Find Hundreds of Extra Dollars Each Month and Revive Your Family’s Budget
Are you feeling the pressure of a landslide of bills and monthly commitments? With the current uncertainty of the US economy and the depressed housing market, it may be in your best interest to see if you qualify for a refinance of your existing home. Rates for qualified borrowers are the lowest they have been in several decades*. (*as of December 2008)
Refinancing your mortgage, your largest monthly expenditure, could put you on a path towards a much healthier household financial picture. Once you have closed on your new home loan, you can make a plan to begin paying off debts in an organized fashion.
On paper, project your anticipated personal income over the next 24 months.
Be very realistic. Then list everything that must be paid.
- Include a 10% allowance for items that you cannot even think of right now. List the debts in order of priority; for example, many financial planners recommend that you be in with the highest interest balances.
- Then allocate your money on a fair basis so that each debt receives at least some payment. Set a target payoff date for each debt.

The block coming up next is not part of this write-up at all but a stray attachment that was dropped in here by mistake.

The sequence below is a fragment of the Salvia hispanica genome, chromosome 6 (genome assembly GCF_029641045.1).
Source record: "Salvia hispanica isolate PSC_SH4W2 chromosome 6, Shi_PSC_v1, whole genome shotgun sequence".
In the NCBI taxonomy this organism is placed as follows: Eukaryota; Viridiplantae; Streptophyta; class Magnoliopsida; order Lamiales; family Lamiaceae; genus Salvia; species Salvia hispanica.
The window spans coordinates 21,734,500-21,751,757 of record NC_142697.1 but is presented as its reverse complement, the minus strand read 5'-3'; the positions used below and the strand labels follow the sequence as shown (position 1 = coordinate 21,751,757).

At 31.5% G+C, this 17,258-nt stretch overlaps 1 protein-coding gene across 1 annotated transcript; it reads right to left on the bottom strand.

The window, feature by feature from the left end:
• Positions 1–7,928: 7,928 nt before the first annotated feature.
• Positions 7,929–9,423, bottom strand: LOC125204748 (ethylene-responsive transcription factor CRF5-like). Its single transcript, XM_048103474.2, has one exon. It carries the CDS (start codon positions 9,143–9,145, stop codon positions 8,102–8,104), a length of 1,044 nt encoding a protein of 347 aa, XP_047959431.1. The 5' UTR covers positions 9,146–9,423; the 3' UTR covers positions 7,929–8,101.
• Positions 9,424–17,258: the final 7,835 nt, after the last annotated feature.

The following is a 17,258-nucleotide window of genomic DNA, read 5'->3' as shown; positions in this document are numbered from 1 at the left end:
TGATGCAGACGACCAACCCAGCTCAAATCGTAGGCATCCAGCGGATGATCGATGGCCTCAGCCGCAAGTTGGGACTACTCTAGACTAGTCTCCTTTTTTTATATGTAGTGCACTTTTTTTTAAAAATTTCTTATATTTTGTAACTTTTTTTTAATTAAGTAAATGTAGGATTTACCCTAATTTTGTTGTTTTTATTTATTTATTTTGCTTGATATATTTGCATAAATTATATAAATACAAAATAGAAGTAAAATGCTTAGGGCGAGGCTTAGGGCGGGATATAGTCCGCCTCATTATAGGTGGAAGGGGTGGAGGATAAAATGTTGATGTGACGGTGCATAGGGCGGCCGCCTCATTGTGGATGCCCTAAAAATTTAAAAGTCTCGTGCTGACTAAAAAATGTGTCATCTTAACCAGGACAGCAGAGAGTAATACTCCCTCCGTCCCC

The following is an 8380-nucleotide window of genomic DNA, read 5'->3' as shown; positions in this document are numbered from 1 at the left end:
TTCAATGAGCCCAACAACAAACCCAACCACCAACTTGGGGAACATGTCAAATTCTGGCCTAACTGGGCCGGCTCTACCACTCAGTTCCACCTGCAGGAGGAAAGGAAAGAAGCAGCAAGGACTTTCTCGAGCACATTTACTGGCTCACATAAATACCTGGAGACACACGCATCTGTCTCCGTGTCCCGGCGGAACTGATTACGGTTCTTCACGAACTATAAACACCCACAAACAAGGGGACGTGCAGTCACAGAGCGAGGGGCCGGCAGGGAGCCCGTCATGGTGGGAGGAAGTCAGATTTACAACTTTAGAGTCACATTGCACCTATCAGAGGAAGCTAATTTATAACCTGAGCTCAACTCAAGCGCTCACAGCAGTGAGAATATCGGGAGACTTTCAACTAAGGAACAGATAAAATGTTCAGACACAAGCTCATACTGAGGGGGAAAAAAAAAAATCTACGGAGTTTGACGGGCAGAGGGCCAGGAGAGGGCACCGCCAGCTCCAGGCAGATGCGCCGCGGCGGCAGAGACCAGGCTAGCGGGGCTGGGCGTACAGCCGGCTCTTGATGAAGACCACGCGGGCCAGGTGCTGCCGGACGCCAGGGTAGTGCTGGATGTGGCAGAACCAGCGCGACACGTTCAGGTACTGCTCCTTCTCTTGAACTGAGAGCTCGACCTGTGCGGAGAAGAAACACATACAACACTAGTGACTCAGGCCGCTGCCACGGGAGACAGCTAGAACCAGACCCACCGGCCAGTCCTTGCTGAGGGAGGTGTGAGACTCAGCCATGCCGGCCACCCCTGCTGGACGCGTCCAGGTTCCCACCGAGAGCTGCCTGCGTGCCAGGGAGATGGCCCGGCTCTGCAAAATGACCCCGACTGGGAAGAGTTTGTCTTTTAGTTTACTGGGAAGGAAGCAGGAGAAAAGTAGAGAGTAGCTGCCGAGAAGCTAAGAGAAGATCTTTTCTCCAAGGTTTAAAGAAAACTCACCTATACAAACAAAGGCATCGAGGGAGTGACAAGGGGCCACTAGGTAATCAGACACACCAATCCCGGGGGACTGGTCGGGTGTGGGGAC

- Next, consider where you might reduce your family’s living costs. Debt reduction always requires some sacrifice.
- Can the grocery bill be reduced by taking advantage of more sales?
- Can you eat more meals at home, instead of spending for fast foods?
- Can your living standard be reduced?
- Can some luxury items be cut? (for example: Cable TV, cell phone usage)
- Certain expenses can be moved from the “necessities” column to the “luxuries” column.
- Once you have a plan worked out on paper, discuss it with your family.
- Also, speak with your bank loan officer. You may qualify for a debt consolidation loan. If so, be sure to consider the interest rate and the length of time over which the consolidated debt is to be repaid. It will usually mean smaller payments over a longer period of time. But do not be tempted to use the debt consolidation to borrow more money.